When it comes to offense, Harrison doesn’t have the most impressive profile, but his play on that end of the floor is similar to former Bull David Nwaba. Harrison is not even an average 3-point shooter  (23.1 percent from 3-point range), but he makes up for it in other ways.

His rebounding is an area of strength, and fitting in with his preference to bring physicality to his matchup, he is adept at getting to the free throw line.

Last year Harrison’s 30.6 percent free throw attempt rate would’ve been a top-five mark on the Bulls. But his low usage rate (18 percent) will likely be lower in Chicago, so the free throw numbers may fall. But with so many score-first players on the roster, Harrison will still be able to crash the glass against the many guards who forget to box out their man.

Offensive rebounding will be less of a focus for a Bulls team that wants to preach getting back on transition defense, but Harrison gives Fred Hoiberg a special player that can do both. Harrison will run back on defense to help create the “shell” that the best teams create to cut off easy forays to the rim, and then when his team gets the ball back and is on the fastbreak, he brings value as the “trailer” (trailing man on a fastbreak) even without shooting ability:

This signing could end up being a big one for the Bulls, however small it may seem now.

Around the league, more and more teams are starting to invest resources in multiple ball-handler offenses that negate the differences between point guard and shooting guard, making versatile back court defenders a must.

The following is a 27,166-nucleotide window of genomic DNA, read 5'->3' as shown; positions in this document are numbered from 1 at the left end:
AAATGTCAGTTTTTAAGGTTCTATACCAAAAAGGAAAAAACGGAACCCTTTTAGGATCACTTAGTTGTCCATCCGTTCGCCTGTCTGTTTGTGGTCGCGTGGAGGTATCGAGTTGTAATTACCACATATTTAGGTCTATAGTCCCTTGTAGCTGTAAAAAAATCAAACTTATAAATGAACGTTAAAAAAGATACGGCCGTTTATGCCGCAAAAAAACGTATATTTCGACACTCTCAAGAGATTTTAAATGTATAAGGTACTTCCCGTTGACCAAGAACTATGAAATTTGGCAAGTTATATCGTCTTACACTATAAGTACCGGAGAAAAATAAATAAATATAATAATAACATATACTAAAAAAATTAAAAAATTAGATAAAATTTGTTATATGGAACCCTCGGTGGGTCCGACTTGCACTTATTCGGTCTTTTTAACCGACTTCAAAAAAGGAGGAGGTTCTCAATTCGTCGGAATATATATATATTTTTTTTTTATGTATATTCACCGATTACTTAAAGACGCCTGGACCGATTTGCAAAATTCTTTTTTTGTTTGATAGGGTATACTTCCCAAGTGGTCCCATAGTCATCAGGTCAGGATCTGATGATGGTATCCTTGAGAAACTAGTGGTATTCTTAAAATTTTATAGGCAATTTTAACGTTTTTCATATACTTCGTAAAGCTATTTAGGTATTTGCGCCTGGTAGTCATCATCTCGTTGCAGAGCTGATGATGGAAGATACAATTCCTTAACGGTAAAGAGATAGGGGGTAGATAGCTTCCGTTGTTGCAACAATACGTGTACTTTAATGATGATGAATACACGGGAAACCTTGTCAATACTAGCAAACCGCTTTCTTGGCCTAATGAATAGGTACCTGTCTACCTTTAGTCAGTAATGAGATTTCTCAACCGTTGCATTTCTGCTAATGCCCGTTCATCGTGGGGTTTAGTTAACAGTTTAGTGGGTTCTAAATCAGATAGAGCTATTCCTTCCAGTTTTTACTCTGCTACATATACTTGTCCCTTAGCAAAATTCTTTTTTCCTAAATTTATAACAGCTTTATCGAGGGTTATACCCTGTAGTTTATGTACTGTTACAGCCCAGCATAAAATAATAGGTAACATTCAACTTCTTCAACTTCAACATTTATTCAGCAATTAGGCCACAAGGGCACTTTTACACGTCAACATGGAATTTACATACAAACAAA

This will be evident when the Bulls take on the Dallas Mavericks in game No. 3 of the regular season, as Rick Carlisle's Mavericks feature Dennis Smith Jr. and Luka Doncic in an explosive offense that doesn't have a defined "lead" guard.

The Bulls will continue to attempt to curtail offense with a high-scoring back court duo when they take on the Charlotte Hornets in a back-to-back on October 26 and 27. If Harrison is worked into the rotation by then, expect to see Harrison and Dunn on the floor together to match up with Doncic and Smith respectively, but have the flexibility to switch defensive assignments on the fly. If Chicago's perimeter defense starts to offer significantly more resistance, it will allow quicker improvement from Carter and the rest of the Bulls bigs on the interior.

With Zach LaVine currently in the top-five in the NBA in points per game, Dunn returning and Lauri Markkanen getting healthy, the Bulls front office is slowly approaching the point where their team has enough players who are considered possible focal points of an offense.

To become a championship contender, you need to have that one player who is unequivocally a superstar capable of a heavy workload, and only time will tell if the Bulls already have that player or need to acquire him. But the other important factor in building a championship roster is having the elite-level role players who do the little things that make life easier for their teammates in all phases of the game, and Shaq Harrison is excellent prospect who fits that exact mold.